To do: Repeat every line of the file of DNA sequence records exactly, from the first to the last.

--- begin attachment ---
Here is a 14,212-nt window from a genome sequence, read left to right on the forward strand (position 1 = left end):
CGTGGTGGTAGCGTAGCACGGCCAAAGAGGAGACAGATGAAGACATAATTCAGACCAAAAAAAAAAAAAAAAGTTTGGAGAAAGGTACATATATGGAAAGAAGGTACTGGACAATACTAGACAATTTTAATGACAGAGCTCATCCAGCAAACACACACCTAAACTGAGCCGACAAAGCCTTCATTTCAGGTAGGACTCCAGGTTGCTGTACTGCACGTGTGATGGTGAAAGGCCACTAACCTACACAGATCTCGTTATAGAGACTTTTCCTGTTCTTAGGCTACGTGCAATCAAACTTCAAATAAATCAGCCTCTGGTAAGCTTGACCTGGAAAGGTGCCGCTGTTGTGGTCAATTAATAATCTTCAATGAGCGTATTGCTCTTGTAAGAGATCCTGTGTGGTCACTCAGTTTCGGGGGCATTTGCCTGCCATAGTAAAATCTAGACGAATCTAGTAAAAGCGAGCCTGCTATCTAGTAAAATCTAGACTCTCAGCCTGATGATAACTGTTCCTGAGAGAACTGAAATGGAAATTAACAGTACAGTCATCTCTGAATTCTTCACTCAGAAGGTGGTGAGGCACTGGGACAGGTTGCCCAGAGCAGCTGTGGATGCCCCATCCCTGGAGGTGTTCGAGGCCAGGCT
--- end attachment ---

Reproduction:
Here is a 14,212-nt window from a genome sequence, read left to right on the forward strand (position 1 = left end):
CGTGGTGGTAGCGTAGCACGGCCAAAGAGGAGACAGATGAAGACATAATTCAGACCAAAAAAAAAAAAAAAAGTTTGGAGAAAGGTACATATATGGAAAGAAGGTACTGGACAATACTAGACAATTTTAATGACAGAGCTCATCCAGCAAACACACACCTAAACTGAGCCGACAAAGCCTTCATTTCAGGTAGGACTCCAGGTTGCTGTACTGCACGTGTGATGGTGAAAGGCCACTAACCTACACAGATCTCGTTATAGAGACTTTTCCTGTTCTTAGGCTACGTGCAATCAAACTTCAAATAAATCAGCCTCTGGTAAGCTTGACCTGGAAAGGTGCCGCTGTTGTGGTCAATTAATAATCTTCAATGAGCGTATTGCTCTTGTAAGAGATCCTGTGTGGTCACTCAGTTTCGGGGGCATTTGCCTGCCATAGTAAAATCTAGACGAATCTAGTAAAAGCGAGCCTGCTATCTAGTAAAATCTAGACTCTCAGCCTGATGATAACTGTTCCTGAGAGAACTGAAATGGAAATTAACAGTACAGTCATCTCTGAATTCTTCACTCAGAAGGTGGTGAGGCACTGGGACAGGTTGCCCAGAGCAGCTGTGGATGCCCCATCCCTGGAGGTGTTCGAGGCCAGGCT